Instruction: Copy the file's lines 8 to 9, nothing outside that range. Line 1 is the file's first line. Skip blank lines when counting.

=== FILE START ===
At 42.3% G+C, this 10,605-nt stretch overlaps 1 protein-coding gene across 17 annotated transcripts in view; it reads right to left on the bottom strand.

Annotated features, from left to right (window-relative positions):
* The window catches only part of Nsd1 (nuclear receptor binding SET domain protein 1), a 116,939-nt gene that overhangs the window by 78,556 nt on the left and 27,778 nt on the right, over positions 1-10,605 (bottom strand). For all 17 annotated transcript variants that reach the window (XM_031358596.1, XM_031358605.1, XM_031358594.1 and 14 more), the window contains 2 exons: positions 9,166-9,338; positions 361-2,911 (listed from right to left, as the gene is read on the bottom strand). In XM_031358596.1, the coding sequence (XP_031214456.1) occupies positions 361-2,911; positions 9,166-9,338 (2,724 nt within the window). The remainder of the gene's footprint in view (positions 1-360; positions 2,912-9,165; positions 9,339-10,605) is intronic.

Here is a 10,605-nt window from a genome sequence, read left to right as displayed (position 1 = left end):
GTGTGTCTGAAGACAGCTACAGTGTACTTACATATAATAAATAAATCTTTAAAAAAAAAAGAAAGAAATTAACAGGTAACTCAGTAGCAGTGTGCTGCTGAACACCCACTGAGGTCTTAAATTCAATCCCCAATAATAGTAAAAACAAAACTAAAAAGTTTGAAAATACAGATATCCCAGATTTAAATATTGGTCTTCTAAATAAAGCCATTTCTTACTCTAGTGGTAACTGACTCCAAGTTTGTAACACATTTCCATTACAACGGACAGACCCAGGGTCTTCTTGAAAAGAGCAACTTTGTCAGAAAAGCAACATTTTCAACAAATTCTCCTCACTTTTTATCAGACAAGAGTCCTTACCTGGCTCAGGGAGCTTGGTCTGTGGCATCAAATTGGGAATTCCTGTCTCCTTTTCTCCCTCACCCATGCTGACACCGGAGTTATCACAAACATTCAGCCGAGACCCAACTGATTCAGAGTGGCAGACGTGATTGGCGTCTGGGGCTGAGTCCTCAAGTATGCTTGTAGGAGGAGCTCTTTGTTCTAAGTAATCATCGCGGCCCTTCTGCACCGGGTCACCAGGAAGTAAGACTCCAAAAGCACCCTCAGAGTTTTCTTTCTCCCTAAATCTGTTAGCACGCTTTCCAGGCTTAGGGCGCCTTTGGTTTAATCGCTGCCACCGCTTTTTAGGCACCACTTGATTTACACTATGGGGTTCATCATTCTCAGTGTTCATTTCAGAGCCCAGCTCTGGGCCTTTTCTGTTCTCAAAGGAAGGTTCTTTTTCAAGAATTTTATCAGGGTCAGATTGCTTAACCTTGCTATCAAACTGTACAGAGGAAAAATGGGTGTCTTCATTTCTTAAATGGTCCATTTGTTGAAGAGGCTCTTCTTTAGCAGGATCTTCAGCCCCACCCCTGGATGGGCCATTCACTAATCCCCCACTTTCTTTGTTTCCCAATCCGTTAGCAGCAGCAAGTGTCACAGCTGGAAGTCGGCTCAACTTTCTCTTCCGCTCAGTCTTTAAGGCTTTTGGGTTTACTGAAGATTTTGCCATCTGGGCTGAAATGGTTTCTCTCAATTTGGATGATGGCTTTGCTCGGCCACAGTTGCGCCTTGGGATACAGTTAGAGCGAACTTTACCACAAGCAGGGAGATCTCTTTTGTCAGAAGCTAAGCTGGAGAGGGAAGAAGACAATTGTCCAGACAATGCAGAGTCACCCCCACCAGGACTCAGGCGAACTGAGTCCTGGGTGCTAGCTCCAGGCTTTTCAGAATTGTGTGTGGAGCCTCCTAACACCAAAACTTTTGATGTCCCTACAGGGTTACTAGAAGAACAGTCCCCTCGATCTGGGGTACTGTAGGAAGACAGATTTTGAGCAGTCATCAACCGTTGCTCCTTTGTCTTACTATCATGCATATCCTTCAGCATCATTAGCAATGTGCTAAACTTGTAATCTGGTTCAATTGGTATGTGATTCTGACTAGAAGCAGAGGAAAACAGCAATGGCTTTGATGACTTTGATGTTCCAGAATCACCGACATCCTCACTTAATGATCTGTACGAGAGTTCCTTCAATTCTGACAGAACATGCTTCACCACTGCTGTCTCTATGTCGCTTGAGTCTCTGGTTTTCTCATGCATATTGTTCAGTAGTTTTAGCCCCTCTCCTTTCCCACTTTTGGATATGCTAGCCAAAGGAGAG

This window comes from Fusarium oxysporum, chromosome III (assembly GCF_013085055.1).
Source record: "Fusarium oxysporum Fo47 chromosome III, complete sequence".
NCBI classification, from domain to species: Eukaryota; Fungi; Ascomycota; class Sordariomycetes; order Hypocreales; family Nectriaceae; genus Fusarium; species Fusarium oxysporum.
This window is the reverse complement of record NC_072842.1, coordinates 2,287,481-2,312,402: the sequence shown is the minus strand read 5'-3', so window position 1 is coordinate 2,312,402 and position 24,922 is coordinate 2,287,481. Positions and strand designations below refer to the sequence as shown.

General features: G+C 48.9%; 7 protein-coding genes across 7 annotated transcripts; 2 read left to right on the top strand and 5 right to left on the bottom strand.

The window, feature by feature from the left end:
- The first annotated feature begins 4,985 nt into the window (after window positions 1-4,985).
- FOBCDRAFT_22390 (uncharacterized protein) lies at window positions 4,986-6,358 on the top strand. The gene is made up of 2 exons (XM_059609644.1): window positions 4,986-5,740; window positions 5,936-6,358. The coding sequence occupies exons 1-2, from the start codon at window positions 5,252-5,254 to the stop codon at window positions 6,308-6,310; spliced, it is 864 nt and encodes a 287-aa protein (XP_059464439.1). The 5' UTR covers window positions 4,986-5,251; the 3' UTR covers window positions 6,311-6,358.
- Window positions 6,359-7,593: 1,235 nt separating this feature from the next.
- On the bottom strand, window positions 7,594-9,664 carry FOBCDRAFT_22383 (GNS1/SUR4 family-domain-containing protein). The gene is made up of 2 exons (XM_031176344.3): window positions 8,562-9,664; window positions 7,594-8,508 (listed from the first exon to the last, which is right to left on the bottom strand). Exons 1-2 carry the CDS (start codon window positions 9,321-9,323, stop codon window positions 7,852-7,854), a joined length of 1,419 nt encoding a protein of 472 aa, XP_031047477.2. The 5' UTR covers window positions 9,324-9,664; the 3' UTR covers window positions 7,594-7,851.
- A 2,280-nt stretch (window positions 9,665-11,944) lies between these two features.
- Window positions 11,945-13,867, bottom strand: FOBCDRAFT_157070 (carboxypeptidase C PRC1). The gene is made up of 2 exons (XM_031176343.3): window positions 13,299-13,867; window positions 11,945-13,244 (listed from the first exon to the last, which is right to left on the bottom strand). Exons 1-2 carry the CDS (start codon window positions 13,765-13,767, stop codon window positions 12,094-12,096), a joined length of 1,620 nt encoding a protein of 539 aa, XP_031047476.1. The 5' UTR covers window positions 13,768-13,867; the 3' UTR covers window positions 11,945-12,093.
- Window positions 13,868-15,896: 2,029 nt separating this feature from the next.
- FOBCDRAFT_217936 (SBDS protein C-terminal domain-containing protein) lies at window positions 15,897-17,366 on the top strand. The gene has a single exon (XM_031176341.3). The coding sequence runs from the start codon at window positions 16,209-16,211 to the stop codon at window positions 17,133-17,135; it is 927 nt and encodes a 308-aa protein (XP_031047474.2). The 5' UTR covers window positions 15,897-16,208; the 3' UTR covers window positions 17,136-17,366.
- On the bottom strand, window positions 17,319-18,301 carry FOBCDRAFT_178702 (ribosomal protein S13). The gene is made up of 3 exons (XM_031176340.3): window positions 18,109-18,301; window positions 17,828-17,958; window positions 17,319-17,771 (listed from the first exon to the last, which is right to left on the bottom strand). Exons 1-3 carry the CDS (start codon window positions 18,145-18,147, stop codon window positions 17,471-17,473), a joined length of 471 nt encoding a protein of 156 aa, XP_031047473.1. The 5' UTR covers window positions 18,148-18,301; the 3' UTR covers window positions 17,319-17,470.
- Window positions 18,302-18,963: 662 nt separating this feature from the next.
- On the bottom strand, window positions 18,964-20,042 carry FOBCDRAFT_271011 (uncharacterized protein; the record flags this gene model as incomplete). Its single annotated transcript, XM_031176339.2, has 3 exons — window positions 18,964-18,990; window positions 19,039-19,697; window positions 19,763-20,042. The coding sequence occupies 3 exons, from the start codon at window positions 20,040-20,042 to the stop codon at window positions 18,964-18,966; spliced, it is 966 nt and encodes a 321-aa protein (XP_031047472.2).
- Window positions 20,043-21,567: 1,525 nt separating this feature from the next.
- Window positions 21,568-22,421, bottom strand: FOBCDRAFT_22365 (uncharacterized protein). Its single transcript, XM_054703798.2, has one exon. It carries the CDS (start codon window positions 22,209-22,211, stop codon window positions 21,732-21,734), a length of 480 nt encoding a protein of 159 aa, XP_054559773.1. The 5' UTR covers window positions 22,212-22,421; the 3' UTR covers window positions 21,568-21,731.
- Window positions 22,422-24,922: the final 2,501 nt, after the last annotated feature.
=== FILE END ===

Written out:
NCBI classification, from domain to species: Eukaryota; Fungi; Ascomycota; class Sordariomycetes; order Hypocreales; family Nectriaceae; genus Fusarium; species Fusarium oxysporum.
This window is the reverse complement of record NC_072842.1, coordinates 2,287,481-2,312,402: the sequence shown is the minus strand read 5'-3', so window position 1 is coordinate 2,312,402 and position 24,922 is coordinate 2,287,481. Positions and strand designations below refer to the sequence as shown.